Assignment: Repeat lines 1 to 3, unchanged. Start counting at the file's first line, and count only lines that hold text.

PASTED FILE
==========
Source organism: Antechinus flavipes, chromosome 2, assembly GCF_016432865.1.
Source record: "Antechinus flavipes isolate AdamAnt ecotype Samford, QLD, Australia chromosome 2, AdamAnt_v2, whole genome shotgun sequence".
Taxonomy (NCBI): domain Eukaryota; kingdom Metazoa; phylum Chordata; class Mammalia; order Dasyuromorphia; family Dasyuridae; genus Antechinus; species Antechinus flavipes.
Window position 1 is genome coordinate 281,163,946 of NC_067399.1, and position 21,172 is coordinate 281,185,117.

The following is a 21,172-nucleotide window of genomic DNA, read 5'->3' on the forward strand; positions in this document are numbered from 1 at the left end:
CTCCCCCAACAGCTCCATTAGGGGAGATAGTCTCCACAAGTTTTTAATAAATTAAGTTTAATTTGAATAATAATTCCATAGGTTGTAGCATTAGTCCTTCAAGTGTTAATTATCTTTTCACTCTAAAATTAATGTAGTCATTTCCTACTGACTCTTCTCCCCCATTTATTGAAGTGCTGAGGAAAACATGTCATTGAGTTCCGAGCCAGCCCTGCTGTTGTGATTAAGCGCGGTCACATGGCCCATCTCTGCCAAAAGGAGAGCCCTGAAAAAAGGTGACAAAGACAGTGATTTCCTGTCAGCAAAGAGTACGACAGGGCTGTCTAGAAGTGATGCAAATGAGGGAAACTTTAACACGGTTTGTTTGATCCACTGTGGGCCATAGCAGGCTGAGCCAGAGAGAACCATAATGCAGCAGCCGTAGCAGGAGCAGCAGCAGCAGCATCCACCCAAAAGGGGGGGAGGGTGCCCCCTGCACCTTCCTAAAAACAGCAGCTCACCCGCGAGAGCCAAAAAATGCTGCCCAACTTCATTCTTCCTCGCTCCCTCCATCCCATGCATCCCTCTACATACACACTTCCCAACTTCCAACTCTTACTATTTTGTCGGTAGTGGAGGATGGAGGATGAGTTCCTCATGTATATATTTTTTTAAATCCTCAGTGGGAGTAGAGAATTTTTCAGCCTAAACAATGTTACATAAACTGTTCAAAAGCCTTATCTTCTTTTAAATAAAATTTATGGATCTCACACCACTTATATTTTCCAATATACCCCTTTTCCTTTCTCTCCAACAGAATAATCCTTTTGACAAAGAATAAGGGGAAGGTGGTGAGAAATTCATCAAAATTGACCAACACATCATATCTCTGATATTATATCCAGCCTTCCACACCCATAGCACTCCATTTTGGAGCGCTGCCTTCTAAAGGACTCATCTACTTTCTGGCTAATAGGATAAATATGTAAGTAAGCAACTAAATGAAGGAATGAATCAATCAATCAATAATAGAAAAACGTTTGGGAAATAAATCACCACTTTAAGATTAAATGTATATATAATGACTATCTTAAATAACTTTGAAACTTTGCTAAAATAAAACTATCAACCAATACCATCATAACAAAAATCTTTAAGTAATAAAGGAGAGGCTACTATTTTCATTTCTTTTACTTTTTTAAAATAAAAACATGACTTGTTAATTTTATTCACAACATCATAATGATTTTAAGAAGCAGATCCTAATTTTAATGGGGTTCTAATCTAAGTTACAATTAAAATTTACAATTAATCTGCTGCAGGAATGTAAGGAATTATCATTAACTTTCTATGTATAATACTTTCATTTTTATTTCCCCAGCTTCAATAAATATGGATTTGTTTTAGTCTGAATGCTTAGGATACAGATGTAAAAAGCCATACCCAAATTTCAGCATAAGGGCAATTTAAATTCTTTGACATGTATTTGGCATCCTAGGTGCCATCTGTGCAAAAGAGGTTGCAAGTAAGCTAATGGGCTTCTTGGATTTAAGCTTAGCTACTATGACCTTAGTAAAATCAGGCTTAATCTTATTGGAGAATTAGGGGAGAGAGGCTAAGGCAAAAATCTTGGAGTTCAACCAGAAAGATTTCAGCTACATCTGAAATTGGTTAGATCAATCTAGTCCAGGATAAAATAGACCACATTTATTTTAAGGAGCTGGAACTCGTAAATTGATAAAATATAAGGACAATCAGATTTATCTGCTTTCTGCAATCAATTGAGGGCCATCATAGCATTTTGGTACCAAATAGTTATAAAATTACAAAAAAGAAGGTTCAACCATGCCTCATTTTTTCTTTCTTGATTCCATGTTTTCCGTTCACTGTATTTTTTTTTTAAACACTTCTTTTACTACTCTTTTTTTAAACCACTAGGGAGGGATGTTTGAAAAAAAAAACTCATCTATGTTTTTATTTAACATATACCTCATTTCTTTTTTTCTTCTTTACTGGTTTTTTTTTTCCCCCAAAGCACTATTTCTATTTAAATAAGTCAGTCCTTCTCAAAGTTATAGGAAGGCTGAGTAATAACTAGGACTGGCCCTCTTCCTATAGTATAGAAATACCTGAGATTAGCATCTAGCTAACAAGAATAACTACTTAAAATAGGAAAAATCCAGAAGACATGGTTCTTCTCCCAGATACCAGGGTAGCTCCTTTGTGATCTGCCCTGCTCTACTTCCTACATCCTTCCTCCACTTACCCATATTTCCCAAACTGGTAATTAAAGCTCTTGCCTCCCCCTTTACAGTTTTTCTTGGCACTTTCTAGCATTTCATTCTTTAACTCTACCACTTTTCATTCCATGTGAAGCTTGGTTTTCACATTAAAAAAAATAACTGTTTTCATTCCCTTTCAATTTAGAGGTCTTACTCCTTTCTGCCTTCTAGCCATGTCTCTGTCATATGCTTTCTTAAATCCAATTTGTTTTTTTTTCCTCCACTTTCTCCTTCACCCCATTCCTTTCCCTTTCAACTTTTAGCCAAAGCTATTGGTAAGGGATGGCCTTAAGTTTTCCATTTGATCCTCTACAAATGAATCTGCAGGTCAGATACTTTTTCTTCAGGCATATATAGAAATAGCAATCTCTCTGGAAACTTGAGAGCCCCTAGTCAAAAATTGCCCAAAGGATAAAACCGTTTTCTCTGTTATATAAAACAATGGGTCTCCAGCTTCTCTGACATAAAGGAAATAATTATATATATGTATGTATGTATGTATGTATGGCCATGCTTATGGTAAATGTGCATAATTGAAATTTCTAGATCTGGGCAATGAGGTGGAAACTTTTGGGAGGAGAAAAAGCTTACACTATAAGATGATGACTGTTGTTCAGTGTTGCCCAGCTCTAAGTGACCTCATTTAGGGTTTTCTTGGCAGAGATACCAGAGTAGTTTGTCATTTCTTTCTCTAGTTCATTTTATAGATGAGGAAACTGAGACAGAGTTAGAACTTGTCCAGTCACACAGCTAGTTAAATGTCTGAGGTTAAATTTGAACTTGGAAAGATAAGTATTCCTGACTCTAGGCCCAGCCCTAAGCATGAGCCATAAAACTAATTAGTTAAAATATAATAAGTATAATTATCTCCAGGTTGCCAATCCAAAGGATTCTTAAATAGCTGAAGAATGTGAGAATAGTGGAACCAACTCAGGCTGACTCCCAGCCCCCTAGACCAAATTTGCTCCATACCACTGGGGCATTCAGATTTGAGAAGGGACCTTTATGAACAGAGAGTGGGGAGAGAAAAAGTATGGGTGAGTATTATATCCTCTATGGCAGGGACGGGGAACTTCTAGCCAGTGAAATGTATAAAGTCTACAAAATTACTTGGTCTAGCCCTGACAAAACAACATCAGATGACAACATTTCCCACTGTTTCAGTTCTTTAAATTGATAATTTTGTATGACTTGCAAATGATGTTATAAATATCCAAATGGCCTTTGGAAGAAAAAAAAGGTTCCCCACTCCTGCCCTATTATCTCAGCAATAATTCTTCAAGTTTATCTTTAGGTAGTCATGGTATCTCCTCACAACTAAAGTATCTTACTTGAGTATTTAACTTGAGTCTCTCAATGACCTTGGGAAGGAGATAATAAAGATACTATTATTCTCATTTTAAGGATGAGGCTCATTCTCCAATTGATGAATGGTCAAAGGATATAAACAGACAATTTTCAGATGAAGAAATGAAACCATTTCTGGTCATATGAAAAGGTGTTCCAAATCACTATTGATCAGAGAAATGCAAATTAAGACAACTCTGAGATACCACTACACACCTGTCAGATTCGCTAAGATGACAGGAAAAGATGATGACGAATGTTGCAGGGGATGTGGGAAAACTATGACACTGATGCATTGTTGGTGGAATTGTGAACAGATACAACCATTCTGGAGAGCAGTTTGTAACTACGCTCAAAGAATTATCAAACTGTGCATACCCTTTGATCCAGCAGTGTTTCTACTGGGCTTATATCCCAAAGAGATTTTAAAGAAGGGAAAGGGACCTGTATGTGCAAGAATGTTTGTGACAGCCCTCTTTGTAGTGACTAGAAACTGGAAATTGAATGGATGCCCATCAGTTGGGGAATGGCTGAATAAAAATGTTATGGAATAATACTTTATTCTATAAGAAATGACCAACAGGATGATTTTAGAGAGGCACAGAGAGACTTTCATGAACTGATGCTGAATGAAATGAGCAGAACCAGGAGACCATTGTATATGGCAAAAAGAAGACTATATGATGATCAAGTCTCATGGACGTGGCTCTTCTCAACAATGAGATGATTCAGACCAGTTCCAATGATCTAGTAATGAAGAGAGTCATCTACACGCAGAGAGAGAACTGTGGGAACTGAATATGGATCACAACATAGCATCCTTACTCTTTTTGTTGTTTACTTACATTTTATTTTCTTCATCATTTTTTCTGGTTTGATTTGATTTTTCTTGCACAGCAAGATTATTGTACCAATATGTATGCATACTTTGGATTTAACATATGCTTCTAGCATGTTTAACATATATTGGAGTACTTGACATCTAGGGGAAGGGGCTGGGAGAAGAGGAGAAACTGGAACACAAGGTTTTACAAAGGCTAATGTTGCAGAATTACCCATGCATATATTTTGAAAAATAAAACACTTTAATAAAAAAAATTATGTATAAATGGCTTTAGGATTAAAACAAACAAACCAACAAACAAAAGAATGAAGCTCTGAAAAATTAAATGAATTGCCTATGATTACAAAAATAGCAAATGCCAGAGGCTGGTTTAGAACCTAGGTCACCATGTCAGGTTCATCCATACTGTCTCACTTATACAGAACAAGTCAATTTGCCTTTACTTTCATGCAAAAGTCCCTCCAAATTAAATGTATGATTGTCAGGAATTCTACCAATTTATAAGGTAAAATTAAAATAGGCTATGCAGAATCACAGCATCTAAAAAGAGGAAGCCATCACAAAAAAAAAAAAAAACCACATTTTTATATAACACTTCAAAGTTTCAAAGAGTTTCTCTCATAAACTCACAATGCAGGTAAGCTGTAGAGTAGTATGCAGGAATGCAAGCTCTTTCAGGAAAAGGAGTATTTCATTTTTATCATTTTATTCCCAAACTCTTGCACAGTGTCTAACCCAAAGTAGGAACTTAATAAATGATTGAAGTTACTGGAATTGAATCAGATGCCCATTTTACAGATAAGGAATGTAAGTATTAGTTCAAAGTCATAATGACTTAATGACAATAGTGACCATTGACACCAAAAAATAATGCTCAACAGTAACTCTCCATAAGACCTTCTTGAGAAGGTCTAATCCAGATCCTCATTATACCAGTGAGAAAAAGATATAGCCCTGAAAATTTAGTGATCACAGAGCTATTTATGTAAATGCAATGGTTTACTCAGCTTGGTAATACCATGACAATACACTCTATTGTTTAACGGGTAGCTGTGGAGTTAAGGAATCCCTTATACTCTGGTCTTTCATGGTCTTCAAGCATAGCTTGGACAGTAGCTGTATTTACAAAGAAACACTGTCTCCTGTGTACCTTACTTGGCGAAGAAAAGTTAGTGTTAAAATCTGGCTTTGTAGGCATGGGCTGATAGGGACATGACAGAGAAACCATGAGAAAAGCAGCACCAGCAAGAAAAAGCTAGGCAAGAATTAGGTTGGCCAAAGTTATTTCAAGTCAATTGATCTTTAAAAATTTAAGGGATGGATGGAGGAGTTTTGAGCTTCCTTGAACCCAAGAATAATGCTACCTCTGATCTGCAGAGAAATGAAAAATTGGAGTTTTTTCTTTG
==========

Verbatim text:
Source organism: Antechinus flavipes, chromosome 2, assembly GCF_016432865.1.
Source record: "Antechinus flavipes isolate AdamAnt ecotype Samford, QLD, Australia chromosome 2, AdamAnt_v2, whole genome shotgun sequence".
Taxonomy (NCBI): domain Eukaryota; kingdom Metazoa; phylum Chordata; class Mammalia; order Dasyuromorphia; family Dasyuridae; genus Antechinus; species Antechinus flavipes.